The preparations were elaborate. The Palace of Monaco was painted and redecorated throughout. On April 4, 1956, Grace, with her family, bridesmaids, poodle, and over 80 pieces of luggage, boarded the ocean liner SS Constitution, bound for the French Riviera. Some 400 reporters applied to sail, although most were turned away. Thousands of fans sent the party off for the eight-day voyage. More than 20,000 people lined the streets of Monaco to greet the future princess consort.

The Napoleonic Code of Monaco and the laws of the Roman Catholic Church necessitated two ceremonies  both a civil ceremony and a religious wedding. The 16-minute civil ceremony took place in the Palace Throne Room of Monaco on April 18, 1956, and a reception later in the day was attended by 3,000 Monaco citizens. To cap the ceremony, the 142 official titles that she acquired in the union (counterparts of her husband’s) were formally recited. The following day the church ceremony took place at Monaco’s Saint Nicholas Cathedral, before Bishop Gilles Barthe. The wedding was estimated to have been watched by over 30 million viewers on live television and was described by biographer Robert Lacey as “the first modern event to generate media overkill.”Her wedding dress, designed by MGM‘s Academy Awardwinning Helen Rose, was worked on for six weeks by three dozen seamstresses. The bridesmaids’ gowns were designed by Joe Allen Hong at Neiman Marcus. The 700 guests included several famous people, including Aristotle Onassis, Cary Grant, David Niven and his wife Hjrdis, Gloria Swanson, Ava Gardner, the crowned head Aga Khan III, Gloria Guinness, Enid, Lady Kenmare, Daisy Fellowes, Etti Plesch, Lady Diana Cooper, Louise de Vilmorin, Loelia Lindsay, and Conrad Hilton.Frank Sinatra was invited but did not attend. Kelly and Rainier left that night for their seven-week Mediterranean honeymoon cruise on his yacht, Deo Juvante II.

Later years

The couple had three children:

Hitchcock offered Kelly the lead in his film Marnie in 1962. She was eager, but public outcry in Monaco against her involvement in a film where she would play a kleptomaniac made her reconsider and ultimately reject the project. Director Herbert Ross attempted to lure her into accepting a part in his 1977 film The Turning Point, but Rainier quashed the idea. Later that year, she returned to the arts in a series of poetry readings on stage and narration of the documentary The Children of Theater Street. She also narrated ABC’s made-for-television film The Poppy Is Also a Flower (1966). She and Rainier worked together in a 33-minute independent film called Rearranged in 1979, which received interest from ABC TV executives in 1982 after premiering in Monaco, on the condition that it be extended to an hour. Before more scenes could be shot, Kelly died and the film was never released or shown publicly again.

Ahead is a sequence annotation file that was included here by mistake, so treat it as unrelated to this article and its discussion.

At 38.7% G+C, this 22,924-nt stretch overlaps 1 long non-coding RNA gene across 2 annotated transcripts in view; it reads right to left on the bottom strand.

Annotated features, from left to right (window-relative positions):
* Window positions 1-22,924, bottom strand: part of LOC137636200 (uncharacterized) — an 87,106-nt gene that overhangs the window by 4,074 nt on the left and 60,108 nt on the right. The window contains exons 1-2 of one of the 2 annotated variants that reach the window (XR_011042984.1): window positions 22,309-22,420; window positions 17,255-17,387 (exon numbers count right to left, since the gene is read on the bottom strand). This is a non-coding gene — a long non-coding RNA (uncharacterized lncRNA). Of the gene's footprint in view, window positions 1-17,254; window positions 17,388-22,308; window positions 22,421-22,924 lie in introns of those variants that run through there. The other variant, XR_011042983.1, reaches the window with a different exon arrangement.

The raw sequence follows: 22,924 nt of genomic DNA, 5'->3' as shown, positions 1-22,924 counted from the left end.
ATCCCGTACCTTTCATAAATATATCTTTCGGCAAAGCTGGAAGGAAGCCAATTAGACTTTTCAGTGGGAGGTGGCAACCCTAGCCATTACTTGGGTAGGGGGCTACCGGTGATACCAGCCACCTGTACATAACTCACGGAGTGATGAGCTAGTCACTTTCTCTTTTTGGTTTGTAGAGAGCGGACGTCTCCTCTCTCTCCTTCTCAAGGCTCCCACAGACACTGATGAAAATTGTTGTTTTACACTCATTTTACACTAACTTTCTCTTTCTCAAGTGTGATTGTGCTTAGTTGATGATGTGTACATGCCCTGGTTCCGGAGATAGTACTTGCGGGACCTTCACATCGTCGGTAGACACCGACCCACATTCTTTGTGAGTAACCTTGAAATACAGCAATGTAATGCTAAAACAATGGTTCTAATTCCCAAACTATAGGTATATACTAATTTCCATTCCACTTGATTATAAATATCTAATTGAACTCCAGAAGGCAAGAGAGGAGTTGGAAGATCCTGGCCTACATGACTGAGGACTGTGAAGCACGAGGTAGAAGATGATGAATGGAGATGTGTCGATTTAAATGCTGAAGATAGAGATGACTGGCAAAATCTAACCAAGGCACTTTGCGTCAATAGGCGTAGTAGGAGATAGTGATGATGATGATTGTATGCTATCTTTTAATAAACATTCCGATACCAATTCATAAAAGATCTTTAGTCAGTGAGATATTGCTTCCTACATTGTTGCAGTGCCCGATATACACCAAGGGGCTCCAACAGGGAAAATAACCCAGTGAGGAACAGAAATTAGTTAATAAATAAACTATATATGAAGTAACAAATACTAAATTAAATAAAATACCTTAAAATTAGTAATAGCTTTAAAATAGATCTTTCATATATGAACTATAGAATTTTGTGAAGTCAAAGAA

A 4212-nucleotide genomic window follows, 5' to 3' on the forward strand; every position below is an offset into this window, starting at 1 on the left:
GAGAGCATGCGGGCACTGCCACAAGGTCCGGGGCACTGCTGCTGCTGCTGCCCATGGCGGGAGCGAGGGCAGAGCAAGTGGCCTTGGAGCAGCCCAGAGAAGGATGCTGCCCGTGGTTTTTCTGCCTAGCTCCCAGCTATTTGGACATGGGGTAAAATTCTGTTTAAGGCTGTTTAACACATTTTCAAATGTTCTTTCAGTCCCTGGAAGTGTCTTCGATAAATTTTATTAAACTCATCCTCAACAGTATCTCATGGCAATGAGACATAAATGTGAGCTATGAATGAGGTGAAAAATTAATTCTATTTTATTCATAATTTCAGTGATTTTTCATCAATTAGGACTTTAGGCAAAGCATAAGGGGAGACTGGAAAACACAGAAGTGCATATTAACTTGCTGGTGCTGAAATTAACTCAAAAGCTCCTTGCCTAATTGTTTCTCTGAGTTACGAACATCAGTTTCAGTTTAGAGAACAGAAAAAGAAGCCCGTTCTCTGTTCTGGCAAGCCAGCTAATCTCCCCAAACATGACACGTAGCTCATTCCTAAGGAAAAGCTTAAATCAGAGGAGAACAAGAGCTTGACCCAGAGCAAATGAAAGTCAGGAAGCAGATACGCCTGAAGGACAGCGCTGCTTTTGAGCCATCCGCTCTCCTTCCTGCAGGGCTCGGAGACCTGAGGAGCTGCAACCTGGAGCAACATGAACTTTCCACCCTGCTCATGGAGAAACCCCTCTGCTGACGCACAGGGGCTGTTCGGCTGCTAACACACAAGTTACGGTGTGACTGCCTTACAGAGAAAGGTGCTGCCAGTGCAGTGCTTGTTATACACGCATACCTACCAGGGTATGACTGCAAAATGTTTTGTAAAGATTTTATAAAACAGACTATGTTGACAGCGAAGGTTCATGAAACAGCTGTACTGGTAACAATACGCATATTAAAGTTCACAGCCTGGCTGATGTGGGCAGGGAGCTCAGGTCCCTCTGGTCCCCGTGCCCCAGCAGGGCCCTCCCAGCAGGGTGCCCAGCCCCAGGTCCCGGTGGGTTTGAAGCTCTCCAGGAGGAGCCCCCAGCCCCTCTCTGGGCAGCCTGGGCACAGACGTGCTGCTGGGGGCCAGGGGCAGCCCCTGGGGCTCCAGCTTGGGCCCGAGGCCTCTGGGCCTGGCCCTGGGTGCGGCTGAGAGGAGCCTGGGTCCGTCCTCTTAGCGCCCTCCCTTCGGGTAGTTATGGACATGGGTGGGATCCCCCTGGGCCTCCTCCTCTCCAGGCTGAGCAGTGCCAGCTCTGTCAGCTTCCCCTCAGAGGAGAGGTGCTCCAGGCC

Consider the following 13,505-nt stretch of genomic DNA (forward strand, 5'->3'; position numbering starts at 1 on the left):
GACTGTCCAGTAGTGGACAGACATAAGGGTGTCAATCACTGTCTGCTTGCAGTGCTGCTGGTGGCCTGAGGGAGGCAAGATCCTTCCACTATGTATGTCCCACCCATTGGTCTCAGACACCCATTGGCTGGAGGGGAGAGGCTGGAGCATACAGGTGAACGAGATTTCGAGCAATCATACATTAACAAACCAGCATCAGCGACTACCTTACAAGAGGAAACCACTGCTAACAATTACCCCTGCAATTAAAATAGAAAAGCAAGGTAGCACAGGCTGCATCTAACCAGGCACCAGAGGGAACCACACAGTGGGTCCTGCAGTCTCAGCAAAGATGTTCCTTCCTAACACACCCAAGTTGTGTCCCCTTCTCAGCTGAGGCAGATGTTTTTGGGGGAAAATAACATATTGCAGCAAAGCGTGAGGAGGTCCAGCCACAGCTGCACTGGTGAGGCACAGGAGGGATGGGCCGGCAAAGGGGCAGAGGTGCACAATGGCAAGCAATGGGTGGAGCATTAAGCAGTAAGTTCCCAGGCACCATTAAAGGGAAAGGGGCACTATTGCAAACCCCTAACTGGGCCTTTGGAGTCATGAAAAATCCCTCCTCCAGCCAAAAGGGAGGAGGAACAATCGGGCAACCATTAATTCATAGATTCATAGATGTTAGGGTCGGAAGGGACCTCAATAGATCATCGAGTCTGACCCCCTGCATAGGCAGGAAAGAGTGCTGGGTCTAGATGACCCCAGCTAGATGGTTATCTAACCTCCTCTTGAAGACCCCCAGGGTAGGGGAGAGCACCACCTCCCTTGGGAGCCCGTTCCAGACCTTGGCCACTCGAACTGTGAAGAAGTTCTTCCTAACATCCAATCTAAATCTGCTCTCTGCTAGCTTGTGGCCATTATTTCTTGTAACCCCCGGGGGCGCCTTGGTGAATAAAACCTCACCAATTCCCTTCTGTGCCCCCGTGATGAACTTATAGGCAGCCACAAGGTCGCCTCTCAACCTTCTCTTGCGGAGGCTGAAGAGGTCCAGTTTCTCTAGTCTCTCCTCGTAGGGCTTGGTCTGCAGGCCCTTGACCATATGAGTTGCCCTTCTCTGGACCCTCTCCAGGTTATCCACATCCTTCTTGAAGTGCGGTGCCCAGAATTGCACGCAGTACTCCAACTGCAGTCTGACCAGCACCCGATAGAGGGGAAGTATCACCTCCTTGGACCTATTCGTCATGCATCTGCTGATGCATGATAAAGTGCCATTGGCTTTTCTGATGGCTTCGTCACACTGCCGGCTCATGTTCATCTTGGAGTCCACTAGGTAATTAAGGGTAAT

Death

On September 13, 1982, Kelly was driving back to Monaco from her country home in Roc Agel when she had a stroke. As a result, she lost control of her 1971 Rover P6 3500 and drove off the steep, winding road and down the 120 foot (37 m) mountainside. Her daughter, Stphanie, who was in the passenger seat, tried, but failed, to regain control of the car. When paramedics arrived at the accident site (434335N 72410E / 43.72639N 7.40278E / 43.72639; 7.40278), Kelly was alive but unconscious and in critical condition. She and Stphanie were transported to the Monaco Hospital (later named the Princess Grace Hospital Centre). At the hospital, doctors attempted to resuscitate Grace but because of the extent of her brain injury and injuries to her thorax and a fractured femur, they were unable to save her life. Doctors believed that she had suffered a minor stroke that may have caused the car to veer off the road causing the accident. She died the following night at 10:55 p.m., age 52, after Rainier chose to take his wife off life support.

Stphanie’s original diagnosis was mild, with only minor bruising and a light concussion. However, after receiving X-ray results, she was found to have suffered a hairline fracture on the seventh cervical vertebra. She was unable to attend her mother’s funeral because of her injuries.

Funeral

Kelly’s funeral was held at the Saint Nicholas Cathedral, Monaco on September 18, 1982. After a Requiem Mass, she was buried in the Grimaldi family vault. Over 400 people attended, including Cary Grant, Nancy Reagan, and Diana, Princess of Wales. At a later memorial service in Beverly Hills, James Stewart delivered the following eulogy:

You know, I just love Grace Kelly. Not because she was a princess, not because she was an actress, not because she was my friend, but because she was just about the nicest lady I ever met. Grace brought into my life as she brought into yours, a soft, warm light every time I saw her, and every time I saw her was a holiday of its own. No question, I’ll miss her, we’ll all miss her, God bless you, Princess Grace.

Rainier, who did not remarry, was buried alongside her following his death in 2005.

Legacy

Philanthropy

During her marriage, Kelly was unable to continue her acting career. Instead, she performed her daily duties as princess and became involved in philanthropic work.

She founded AMADE Mondiale, a Monaco-based non-profit organization that was eventually recognized by the UN as a Non-Governmental organization. According to UNESCO‘s website, AMADE promotes and protects the “moral and physical integrity” and “spiritual well-being of children throughout the world, without distinction of race, nationality or religion and in a spirit of complete political independence.” Her daughter, Princess Caroline, carries the torch for AMADE today in her role as President.

Kelly was also active in improving the arts institutions of Monaco, forming the Princess Grace Foundation in 1964 to support local artisans. In 1983, following her death, Princess Caroline assumed the duties of President of the Board of Trustees of the Foundation; Prince Albert is Vice-President.